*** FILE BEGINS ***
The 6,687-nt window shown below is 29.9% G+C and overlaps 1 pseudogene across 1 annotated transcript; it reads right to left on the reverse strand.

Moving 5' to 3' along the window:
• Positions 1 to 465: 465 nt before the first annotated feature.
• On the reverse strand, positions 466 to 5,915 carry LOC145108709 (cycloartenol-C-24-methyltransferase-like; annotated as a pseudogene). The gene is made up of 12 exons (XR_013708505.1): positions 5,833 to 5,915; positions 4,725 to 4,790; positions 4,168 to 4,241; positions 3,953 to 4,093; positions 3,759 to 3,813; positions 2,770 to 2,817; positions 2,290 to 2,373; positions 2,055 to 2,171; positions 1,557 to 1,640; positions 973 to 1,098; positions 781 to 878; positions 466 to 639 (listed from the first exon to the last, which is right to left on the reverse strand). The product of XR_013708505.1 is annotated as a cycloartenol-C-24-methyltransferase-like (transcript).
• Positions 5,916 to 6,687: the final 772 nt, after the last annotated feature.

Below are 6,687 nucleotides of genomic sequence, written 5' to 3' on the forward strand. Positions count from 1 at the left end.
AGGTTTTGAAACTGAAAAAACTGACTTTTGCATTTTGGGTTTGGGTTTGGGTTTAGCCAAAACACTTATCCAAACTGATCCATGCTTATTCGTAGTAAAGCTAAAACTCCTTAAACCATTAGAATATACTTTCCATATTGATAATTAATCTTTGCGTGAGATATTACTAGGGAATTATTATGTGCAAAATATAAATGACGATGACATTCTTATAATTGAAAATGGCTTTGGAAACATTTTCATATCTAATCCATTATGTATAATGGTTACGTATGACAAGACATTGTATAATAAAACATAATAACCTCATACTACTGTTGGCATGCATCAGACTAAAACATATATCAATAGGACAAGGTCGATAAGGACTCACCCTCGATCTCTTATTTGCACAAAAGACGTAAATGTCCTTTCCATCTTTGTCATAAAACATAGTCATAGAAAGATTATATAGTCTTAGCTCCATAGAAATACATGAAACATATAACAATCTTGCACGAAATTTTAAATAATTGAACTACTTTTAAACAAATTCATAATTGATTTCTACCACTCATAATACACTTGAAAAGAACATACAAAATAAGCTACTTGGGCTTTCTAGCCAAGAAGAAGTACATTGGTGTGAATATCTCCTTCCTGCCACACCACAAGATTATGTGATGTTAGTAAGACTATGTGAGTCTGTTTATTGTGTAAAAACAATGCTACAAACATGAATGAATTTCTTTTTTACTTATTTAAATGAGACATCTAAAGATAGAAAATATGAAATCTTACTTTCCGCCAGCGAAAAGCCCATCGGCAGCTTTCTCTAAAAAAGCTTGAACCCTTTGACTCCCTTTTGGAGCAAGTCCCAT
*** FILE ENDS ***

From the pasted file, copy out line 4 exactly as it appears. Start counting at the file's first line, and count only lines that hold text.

• On the reverse strand, positions 466 to 5,915 carry LOC145108709 (cycloartenol-C-24-methyltransferase-like; annotated as a pseudogene). The gene is made up of 12 exons (XR_013708505.1): positions 5,833 to 5,915; positions 4,725 to 4,790; positions 4,168 to 4,241; positions 3,953 to 4,093; positions 3,759 to 3,813; positions 2,770 to 2,817; positions 2,290 to 2,373; positions 2,055 to 2,171; positions 1,557 to 1,640; positions 973 to 1,098; positions 781 to 878; positions 466 to 639 (listed from the first exon to the last, which is right to left on the reverse strand). The product of XR_013708505.1 is annotated as a cycloartenol-C-24-methyltransferase-like (transcript).